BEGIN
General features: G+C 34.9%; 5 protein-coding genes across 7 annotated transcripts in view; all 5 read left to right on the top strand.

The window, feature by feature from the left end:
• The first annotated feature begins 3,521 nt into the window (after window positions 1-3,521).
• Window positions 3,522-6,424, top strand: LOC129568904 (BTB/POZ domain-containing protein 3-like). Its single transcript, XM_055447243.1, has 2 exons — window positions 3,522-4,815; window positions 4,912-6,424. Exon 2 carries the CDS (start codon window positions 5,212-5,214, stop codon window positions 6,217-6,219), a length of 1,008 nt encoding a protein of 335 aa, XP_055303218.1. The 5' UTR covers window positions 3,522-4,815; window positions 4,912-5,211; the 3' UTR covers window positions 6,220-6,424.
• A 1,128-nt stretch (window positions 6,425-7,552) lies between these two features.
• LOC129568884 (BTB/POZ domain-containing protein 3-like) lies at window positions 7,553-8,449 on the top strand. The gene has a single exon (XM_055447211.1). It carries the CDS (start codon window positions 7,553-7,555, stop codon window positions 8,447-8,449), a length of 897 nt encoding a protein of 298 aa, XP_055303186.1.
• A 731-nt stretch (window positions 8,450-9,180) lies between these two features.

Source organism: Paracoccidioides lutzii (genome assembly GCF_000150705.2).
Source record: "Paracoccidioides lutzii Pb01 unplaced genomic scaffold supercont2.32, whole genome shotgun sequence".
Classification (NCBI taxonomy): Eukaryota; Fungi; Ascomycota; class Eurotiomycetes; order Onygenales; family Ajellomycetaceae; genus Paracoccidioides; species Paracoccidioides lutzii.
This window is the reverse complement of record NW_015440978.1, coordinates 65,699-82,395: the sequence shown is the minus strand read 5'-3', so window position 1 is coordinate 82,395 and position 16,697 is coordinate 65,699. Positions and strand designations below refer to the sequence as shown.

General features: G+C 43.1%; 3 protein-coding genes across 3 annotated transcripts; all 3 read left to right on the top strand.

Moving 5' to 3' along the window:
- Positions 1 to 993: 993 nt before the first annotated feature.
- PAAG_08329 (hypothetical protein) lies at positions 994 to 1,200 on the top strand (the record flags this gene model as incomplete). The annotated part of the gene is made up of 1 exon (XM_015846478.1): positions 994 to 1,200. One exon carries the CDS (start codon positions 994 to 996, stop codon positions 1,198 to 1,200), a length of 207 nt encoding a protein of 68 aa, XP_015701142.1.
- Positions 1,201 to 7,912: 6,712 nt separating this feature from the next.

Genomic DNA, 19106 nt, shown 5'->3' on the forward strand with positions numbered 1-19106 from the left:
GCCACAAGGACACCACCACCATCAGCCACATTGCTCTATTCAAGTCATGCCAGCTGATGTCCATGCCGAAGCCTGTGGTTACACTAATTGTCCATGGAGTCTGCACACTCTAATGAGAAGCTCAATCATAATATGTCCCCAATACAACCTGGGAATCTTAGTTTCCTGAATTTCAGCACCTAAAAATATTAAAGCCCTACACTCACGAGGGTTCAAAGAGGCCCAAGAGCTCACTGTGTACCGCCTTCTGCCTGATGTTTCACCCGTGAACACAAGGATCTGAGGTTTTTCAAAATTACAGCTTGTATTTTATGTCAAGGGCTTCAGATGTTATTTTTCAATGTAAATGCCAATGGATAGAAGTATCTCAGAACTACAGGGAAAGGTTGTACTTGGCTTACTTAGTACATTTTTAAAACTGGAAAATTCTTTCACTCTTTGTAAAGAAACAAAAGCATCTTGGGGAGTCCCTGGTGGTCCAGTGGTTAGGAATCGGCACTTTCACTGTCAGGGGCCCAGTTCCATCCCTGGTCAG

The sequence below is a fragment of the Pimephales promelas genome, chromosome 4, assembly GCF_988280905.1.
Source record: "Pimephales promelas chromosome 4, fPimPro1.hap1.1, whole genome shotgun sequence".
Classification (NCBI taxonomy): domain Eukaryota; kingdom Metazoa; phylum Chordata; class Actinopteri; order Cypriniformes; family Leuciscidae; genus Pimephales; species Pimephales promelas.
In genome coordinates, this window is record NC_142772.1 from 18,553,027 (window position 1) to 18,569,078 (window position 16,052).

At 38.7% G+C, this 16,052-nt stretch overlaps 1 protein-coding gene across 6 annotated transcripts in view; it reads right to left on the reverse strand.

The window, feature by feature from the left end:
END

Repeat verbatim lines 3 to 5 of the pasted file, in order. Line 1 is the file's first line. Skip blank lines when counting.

• The first annotated feature begins 3,521 nt into the window (after window positions 1-3,521).
• Window positions 3,522-6,424, top strand: LOC129568904 (BTB/POZ domain-containing protein 3-like). Its single transcript, XM_055447243.1, has 2 exons — window positions 3,522-4,815; window positions 4,912-6,424. Exon 2 carries the CDS (start codon window positions 5,212-5,214, stop codon window positions 6,217-6,219), a length of 1,008 nt encoding a protein of 335 aa, XP_055303218.1. The 5' UTR covers window positions 3,522-4,815; window positions 4,912-5,211; the 3' UTR covers window positions 6,220-6,424.
• A 1,128-nt stretch (window positions 6,425-7,552) lies between these two features.